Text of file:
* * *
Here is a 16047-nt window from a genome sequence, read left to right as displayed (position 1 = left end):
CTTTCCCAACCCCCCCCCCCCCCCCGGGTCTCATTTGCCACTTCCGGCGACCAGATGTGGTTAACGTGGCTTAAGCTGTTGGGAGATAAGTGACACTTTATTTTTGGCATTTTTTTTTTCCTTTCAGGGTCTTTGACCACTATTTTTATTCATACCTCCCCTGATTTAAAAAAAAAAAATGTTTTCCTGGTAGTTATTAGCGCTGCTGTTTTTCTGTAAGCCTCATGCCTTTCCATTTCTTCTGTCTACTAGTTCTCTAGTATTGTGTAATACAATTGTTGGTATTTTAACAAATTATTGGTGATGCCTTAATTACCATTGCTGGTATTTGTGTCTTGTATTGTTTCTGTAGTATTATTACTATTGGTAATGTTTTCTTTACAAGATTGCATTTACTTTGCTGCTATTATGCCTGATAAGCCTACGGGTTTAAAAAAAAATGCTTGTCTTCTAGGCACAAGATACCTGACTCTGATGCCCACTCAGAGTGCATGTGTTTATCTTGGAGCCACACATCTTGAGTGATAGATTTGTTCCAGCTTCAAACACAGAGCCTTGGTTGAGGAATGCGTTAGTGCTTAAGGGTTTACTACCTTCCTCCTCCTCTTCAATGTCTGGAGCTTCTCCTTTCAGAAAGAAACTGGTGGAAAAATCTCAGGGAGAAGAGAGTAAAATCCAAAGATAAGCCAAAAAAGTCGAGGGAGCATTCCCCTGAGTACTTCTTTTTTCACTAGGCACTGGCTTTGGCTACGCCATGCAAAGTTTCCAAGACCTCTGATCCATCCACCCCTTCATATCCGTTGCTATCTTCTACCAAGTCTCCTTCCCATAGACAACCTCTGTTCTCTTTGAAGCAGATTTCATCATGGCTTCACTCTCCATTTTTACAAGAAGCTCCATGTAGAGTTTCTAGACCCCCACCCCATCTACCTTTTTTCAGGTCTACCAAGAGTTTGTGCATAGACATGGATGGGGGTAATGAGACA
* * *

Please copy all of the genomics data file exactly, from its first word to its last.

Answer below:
Here is a 16047-nt window from a genome sequence, read left to right as displayed (position 1 = left end):
CTTTCCCAACCCCCCCCCCCCCCCCGGGTCTCATTTGCCACTTCCGGCGACCAGATGTGGTTAACGTGGCTTAAGCTGTTGGGAGATAAGTGACACTTTATTTTTGGCATTTTTTTTTTCCTTTCAGGGTCTTTGACCACTATTTTTATTCATACCTCCCCTGATTTAAAAAAAAAAAATGTTTTCCTGGTAGTTATTAGCGCTGCTGTTTTTCTGTAAGCCTCATGCCTTTCCATTTCTTCTGTCTACTAGTTCTCTAGTATTGTGTAATACAATTGTTGGTATTTTAACAAATTATTGGTGATGCCTTAATTACCATTGCTGGTATTTGTGTCTTGTATTGTTTCTGTAGTATTATTACTATTGGTAATGTTTTCTTTACAAGATTGCATTTACTTTGCTGCTATTATGCCTGATAAGCCTACGGGTTTAAAAAAAAATGCTTGTCTTCTAGGCACAAGATACCTGACTCTGATGCCCACTCAGAGTGCATGTGTTTATCTTGGAGCCACACATCTTGAGTGATAGATTTGTTCCAGCTTCAAACACAGAGCCTTGGTTGAGGAATGCGTTAGTGCTTAAGGGTTTACTACCTTCCTCCTCCTCTTCAATGTCTGGAGCTTCTCCTTTCAGAAAGAAACTGGTGGAAAAATCTCAGGGAGAAGAGAGTAAAATCCAAAGATAAGCCAAAAAAGTCGAGGGAGCATTCCCCTGAGTACTTCTTTTTTCACTAGGCACTGGCTTTGGCTACGCCATGCAAAGTTTCCAAGACCTCTGATCCATCCACCCCTTCATATCCGTTGCTATCTTCTACCAAGTCTCCTTCCCATAGACAACCTCTGTTCTCTTTGAAGCAGATTTCATCATGGCTTCACTCTCCATTTTTACAAGAAGCTCCATGTAGAGTTTCTAGACCCCCACCCCATCTACCTTTTTTCAGGTCTACCAAGAGTTTGTGCATAGACATGGATGGGGGTAATGAGACA